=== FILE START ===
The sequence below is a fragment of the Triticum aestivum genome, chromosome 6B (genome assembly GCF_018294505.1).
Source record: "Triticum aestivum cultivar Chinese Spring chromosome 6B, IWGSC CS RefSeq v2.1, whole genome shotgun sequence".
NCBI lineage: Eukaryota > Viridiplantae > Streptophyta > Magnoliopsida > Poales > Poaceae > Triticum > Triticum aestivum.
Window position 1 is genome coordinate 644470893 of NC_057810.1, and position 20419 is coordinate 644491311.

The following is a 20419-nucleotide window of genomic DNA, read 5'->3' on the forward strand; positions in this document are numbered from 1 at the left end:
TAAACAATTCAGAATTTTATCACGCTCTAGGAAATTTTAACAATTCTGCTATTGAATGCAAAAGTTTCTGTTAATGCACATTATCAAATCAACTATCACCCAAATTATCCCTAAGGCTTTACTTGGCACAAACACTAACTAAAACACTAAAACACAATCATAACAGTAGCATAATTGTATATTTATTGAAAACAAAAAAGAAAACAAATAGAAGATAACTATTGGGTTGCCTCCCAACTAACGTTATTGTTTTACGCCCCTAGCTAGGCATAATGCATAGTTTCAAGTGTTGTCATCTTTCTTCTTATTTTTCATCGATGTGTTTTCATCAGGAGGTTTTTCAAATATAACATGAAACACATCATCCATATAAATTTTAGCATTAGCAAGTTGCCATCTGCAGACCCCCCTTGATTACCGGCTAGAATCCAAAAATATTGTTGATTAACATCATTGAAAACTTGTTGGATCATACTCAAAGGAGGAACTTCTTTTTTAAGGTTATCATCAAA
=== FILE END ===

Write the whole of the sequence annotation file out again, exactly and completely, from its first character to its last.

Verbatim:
The sequence below is a fragment of the Triticum aestivum genome, chromosome 6B (genome assembly GCF_018294505.1).
Source record: "Triticum aestivum cultivar Chinese Spring chromosome 6B, IWGSC CS RefSeq v2.1, whole genome shotgun sequence".
NCBI lineage: Eukaryota > Viridiplantae > Streptophyta > Magnoliopsida > Poales > Poaceae > Triticum > Triticum aestivum.
Window position 1 is genome coordinate 644470893 of NC_057810.1, and position 20419 is coordinate 644491311.

The following is a 20419-nucleotide window of genomic DNA, read 5'->3' on the forward strand; positions in this document are numbered from 1 at the left end:
TAAACAATTCAGAATTTTATCACGCTCTAGGAAATTTTAACAATTCTGCTATTGAATGCAAAAGTTTCTGTTAATGCACATTATCAAATCAACTATCACCCAAATTATCCCTAAGGCTTTACTTGGCACAAACACTAACTAAAACACTAAAACACAATCATAACAGTAGCATAATTGTATATTTATTGAAAACAAAAAAGAAAACAAATAGAAGATAACTATTGGGTTGCCTCCCAACTAACGTTATTGTTTTACGCCCCTAGCTAGGCATAATGCATAGTTTCAAGTGTTGTCATCTTTCTTCTTATTTTTCATCGATGTGTTTTCATCAGGAGGTTTTTCAAATATAACATGAAACACATCATCCATATAAATTTTAGCATTAGCAAGTTGCCATCTGCAGACCCCCCTTGATTACCGGCTAGAATCCAAAAATATTGTTGATTAACATCATTGAAAACTTGTTGGATCATACTCAAAGGAGGAACTTCTTTTTTAAGGTTATCATCAAA